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Thursday rules

It's the night when 'everything comes together' for advertisers, networks.

September 14, 2003|Ned Martel | Special to The Times

You can picture yourself in a high-seated SUV, bouncing across a red-rock arroyo, can't you? You want all the high-seas harvest that Red Lobster can offer spread out before you. You want to feel the chill of a stadium-seat movie house while Colin Farrell SWATs away evildoers on screen.

The TV networks deliver such crystalline commercial thoughts into viewers' heads every Thursday night through advertisements that gear the brain for the weekend ahead. You can do it all -- test drive your fantasy vehicle, then drift into feast and film. And the breaks between mega-promoted series instruct as to how and where to fulfill these wishes.

So how did all 103 million of us get there on the same night? The answer is that we were lured through a clever collaboration. Networks, which needed one night of concerted competition to create some magic, joined with advertisers, who wanted the wealthiest, youngest and most discerning consumers served up just as the workweek wound down. If consumption drives our lives, then at no time is the consumable bounty offered up more completely and aggressively than on Thursday-night television. And it is not because more Americans are watching -- Monday night wins, if measured in total faces staring into the TV glow, on average. But on Thursday, "the young audience is watching television," says David Poltrack, a CBS planning executive. "And advertisers will pay what it costs to be there."

This season will be the biggest battle yet for Thursday-night brain space. Ever since NBC first established its comedy-led franchise with "The Cosby Show" in 1984, the Peacock Network has had a near lock on the night. For two decades, the laughs kept coming ("Family Ties," "Cheers," "Seinfeld," "Friends," "Will & Grace") and led into dramatic night-cappers like "Hill Street Blues," "L.A. Law" and "ER." Then each of the last three seasons, CBS has added a blockbuster to its Thursday-night lineup, and the summer's rerun ratings surge for "Without a Trace" gives the network a three-hit, anti-NBC phalanx, which also includes "Survivor" and "CSI."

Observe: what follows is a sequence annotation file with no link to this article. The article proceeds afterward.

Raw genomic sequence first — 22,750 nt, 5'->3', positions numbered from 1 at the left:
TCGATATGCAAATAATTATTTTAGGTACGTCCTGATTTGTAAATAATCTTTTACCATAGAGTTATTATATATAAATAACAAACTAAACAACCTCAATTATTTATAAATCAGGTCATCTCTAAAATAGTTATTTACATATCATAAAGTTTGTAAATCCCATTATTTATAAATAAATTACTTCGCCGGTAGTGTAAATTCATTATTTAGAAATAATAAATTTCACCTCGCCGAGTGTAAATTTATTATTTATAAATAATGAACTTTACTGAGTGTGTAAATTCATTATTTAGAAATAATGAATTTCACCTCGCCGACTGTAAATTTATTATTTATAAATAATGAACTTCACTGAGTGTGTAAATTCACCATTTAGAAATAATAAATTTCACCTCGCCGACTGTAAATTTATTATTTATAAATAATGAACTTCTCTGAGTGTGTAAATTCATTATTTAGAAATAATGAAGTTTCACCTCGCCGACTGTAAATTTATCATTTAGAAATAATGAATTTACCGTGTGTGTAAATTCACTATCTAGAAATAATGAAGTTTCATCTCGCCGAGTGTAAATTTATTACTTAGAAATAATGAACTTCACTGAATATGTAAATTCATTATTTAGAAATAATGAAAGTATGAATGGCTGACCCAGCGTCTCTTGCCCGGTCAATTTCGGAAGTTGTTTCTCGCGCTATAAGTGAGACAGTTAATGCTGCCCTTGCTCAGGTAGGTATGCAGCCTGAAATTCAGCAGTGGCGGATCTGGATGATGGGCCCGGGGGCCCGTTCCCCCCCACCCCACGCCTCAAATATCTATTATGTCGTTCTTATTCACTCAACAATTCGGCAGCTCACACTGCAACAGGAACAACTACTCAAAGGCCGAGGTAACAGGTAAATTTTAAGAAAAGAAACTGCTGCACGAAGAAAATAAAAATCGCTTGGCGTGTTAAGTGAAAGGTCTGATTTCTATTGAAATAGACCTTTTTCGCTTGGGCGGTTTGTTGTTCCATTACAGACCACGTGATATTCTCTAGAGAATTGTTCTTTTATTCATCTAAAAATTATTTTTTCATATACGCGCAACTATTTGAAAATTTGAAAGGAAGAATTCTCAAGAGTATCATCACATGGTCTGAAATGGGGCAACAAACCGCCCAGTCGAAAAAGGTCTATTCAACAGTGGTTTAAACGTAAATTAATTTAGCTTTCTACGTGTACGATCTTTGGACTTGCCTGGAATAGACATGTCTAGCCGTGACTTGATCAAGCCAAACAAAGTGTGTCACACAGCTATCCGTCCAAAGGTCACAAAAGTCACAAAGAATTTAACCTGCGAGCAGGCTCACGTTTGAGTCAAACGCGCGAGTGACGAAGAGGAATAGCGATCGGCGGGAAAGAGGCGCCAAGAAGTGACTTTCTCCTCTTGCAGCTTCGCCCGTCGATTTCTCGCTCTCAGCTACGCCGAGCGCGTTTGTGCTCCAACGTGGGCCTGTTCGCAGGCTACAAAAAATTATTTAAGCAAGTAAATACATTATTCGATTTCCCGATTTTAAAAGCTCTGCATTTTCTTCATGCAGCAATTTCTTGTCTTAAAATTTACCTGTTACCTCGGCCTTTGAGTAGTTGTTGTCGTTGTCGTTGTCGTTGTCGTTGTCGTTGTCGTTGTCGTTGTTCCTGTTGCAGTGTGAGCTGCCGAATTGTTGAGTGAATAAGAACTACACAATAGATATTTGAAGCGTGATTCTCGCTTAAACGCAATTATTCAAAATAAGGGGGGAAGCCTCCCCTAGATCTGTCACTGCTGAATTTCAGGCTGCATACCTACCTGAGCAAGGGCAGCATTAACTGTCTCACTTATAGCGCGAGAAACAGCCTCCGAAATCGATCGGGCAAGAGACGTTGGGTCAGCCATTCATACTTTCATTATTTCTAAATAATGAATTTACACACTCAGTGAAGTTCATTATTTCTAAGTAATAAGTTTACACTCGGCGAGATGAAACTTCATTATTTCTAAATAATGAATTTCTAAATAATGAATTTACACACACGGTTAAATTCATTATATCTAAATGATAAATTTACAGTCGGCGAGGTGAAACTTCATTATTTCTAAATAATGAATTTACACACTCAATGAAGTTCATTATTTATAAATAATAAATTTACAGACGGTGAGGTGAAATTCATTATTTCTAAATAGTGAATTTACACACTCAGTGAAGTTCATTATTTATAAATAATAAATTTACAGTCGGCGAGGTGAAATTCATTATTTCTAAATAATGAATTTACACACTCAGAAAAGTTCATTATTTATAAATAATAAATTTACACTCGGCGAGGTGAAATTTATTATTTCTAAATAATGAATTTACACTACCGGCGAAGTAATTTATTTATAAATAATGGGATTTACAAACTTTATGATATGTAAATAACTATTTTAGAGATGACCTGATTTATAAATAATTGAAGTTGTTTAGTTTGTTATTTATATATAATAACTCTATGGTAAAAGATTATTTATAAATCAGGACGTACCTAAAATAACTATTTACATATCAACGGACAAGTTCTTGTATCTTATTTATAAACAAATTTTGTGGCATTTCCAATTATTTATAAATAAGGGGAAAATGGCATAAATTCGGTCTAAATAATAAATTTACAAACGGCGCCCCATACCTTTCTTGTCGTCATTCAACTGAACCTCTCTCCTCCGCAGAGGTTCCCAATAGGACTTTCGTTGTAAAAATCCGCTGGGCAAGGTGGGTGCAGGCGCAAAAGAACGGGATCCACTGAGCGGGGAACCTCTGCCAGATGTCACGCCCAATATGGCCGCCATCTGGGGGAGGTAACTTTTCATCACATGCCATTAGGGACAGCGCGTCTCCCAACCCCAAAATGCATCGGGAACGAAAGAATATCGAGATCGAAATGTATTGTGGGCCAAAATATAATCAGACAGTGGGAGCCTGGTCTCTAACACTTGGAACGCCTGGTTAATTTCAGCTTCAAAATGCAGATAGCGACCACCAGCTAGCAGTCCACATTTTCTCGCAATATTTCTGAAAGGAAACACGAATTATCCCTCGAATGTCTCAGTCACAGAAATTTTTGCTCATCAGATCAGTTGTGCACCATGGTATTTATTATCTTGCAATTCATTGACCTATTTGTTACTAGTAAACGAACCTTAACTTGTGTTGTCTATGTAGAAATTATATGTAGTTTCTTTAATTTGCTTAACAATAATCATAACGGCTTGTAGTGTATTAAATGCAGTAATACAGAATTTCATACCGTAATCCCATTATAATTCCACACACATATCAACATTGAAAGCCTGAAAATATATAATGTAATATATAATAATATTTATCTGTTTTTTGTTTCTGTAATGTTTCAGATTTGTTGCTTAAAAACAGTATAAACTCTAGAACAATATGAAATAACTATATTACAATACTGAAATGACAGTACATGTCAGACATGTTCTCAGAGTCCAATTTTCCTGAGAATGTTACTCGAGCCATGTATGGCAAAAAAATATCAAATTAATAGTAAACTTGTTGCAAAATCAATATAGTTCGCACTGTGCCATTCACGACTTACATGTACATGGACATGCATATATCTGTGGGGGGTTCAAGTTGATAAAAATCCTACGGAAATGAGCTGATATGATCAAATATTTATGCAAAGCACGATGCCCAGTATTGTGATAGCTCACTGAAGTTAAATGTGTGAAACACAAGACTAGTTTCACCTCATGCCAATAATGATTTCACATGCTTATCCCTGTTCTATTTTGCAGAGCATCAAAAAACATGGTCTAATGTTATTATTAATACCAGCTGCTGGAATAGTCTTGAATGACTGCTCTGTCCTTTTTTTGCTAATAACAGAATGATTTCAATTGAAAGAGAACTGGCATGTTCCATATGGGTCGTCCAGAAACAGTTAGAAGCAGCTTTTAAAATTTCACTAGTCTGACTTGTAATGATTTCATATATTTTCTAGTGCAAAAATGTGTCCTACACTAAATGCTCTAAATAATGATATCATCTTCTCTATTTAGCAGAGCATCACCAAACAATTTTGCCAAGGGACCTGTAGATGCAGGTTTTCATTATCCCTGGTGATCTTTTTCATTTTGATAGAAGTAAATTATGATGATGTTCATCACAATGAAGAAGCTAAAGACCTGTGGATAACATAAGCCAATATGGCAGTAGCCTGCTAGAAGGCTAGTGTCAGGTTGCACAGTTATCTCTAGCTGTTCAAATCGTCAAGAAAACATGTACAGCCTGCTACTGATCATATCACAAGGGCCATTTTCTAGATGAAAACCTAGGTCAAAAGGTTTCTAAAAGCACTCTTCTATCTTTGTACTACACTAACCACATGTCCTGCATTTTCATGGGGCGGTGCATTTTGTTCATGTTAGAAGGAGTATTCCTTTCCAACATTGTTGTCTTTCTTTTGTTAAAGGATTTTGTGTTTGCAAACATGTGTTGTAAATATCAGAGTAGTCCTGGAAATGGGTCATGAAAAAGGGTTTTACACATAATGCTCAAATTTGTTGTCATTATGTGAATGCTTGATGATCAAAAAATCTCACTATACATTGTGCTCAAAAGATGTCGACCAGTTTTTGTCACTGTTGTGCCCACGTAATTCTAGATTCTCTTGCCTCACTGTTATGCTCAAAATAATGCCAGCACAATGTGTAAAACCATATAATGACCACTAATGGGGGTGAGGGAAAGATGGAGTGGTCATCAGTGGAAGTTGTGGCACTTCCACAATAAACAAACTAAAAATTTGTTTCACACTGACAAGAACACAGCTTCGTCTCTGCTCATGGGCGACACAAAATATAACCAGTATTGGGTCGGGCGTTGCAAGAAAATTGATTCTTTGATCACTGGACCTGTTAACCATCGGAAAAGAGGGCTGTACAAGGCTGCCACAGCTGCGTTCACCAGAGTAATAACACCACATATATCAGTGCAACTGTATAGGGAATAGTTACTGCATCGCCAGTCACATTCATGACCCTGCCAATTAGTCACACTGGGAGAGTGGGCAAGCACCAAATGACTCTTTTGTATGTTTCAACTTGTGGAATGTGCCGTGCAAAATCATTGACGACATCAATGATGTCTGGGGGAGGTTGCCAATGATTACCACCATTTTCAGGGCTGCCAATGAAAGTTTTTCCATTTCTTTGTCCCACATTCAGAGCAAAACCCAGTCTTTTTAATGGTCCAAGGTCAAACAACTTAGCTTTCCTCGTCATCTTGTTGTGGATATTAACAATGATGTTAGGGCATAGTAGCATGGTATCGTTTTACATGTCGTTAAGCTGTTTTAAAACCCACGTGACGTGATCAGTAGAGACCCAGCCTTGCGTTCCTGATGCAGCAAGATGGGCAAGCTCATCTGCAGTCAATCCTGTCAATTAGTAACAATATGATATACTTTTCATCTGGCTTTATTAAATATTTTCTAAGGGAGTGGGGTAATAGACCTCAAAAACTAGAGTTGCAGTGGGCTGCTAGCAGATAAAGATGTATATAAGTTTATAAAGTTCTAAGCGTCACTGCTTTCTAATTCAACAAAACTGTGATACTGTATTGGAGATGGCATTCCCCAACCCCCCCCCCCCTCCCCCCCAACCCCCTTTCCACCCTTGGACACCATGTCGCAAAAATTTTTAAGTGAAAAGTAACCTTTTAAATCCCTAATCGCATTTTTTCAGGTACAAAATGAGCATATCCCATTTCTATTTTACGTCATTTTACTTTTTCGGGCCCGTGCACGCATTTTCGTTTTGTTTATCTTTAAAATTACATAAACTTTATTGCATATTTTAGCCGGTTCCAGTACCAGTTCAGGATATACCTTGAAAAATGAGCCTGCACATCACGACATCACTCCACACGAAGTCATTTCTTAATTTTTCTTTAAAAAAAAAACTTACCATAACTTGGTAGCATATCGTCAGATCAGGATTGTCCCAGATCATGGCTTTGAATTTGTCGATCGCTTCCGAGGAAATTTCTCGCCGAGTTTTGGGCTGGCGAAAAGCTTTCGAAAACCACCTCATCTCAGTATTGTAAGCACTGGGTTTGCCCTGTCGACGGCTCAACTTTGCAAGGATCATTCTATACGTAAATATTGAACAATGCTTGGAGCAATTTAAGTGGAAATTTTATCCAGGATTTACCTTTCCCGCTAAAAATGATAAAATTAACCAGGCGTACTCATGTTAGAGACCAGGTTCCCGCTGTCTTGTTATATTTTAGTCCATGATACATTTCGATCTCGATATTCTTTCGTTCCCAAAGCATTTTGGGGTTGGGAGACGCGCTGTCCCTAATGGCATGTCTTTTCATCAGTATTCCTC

But before Thursday could rise, a major night of TV watching had to be dismantled. Saturday night used to be an evening of maximum programming energy, even if the number of people watching was never as high as on Sunday or Monday nights. "Saturday night has always been a relatively lower viewing night, but it could be profitable for networks when they were controlling all the audience," explains Poltrack. His network put some of its crowd pleasers -- "All in the Family," "The Mary Tyler Moore Show," "The Bob Newhart Show" and "The Carol Burnett Show" -- right there in a night of stay-at-home, appointment television.

The entertainment consumer back then, in the 1970s, basically had two weekend options: go out to a movie or stay at home to see what the networks had to keep you from doing so. In some cases, a network could let you do both, in a way, by showing a first television run of some major film. "That was a big event," explains Preston Beckman, Fox's chief scheduler. But then HBO started offering the same kind of TV premieres, at a premium but without ads. And then VCRs gave viewers another movie-at-home option. Eventually, advertiser-supported cable and upstart networks all began to steal away their respective parts of the stay-at-homes.

In the '80s, advancements in ratings technology had let the networks know that the only sectors watching in big numbers were youngsters and oldsters -- viewers of "The Facts of Life" and "Golden Girls," respectively. Eventually "The Love Boat" sank as a weekend favorite and networks bailed on Saturday, where the lone remaining franchise was "Saturday Night Live," the late-night hit that still outpaces any network offering in prime time that evening.

If first runs of movies helped undo Saturday night, movie marketing budgets were a boon for Thursday-night tube-watching. "The movie has just two weekends to make it," says CBS' Poltrack. "The young audience is watching television then. This is the time to get them, and it's a must-buy." "On Thursday night, everything comes together," says Mitch Metcalf, NBC's planning executive. At one point, NBC's Thursday-night profits climbed to a level greater than each of the other networks' profits for their entire prime-time lineups. And CBS' reality contest and procedural crime dramas have wowed -- and widened -- the Thursday-night crowd.

To get a sense of the monetary stakes involved, last season's highest-priced ad was sold during CBS' "Survivor" for $456,000 per 30-second spot, according to industry estimates. This is compared to the Saturday-night bargain price of ads sold along with Fox's "Cops," which went for $49,000, according to the experts. On a good Thursday night, NBC rakes in more than $18 million in ad revenue, according to some estimates, compared to roughly $3 million on a Saturday.

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